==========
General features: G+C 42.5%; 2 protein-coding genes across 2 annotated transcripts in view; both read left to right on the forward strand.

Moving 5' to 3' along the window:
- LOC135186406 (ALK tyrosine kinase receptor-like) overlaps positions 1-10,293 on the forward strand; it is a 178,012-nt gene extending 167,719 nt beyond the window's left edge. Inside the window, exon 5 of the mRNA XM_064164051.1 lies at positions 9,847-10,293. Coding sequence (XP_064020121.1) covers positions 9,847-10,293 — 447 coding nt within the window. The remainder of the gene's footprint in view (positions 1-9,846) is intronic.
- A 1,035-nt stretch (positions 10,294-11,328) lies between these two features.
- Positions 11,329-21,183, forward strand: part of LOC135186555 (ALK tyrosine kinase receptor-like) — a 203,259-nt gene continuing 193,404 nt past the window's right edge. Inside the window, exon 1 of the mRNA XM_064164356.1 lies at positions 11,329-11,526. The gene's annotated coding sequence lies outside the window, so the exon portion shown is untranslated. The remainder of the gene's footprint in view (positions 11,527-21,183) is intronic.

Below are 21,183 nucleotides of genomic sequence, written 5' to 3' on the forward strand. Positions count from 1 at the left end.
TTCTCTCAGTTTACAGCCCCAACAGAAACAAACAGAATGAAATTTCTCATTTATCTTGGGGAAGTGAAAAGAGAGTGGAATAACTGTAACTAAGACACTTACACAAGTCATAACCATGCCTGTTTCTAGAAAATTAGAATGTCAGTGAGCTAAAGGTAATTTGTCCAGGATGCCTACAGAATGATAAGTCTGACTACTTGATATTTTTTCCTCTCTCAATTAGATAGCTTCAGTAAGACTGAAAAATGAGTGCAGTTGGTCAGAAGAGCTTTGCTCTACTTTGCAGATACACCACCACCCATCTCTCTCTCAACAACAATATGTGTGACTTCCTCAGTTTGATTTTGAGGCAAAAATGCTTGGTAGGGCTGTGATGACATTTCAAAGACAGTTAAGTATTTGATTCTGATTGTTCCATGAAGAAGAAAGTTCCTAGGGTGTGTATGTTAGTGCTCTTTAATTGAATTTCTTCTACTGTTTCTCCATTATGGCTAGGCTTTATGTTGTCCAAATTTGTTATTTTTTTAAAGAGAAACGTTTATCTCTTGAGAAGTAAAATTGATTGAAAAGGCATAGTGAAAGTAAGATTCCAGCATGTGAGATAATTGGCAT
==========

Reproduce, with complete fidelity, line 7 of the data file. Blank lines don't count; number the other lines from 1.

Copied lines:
TTCTCTCAGTTTACAGCCCCAACAGAAACAAACAGAATGAAATTTCTCATTTATCTTGGGGAAGTGAAAAGAGAGTGGAATAACTGTAACTAAGACACTTACACAAGTCATAACCATGCCTGTTTCTAGAAAATTAGAATGTCAGTGAGCTAAAGGTAATTTGTCCAGGATGCCTACAGAATGATAAGTCTGACTACTTGATATTTTTTCCTCTCTCAATTAGATAGCTTCAGTAAGACTGAAAAATGAGTGCAGTTGGTCAGAAGAGCTTTGCTCTACTTTGCAGATACACCACCACCCATCTCTCTCTCAACAACAATATGTGTGACTTCCTCAGTTTGATTTTGAGGCAAAAATGCTTGGTAGGGCTGTGATGACATTTCAAAGACAGTTAAGTATTTGATTCTGATTGTTCCATGAAGAAGAAAGTTCCTAGGGTGTGTATGTTAGTGCTCTTTAATTGAATTTCTTCTACTGTTTCTCCATTATGGCTAGGCTTTATGTTGTCCAAATTTGTTATTTTTTTAAAGAGAAACGTTTATCTCTTGAGAAGTAAAATTGATTGAAAAGGCATAGTGAAAGTAAGATTCCAGCATGTGAGATAATTGGCAT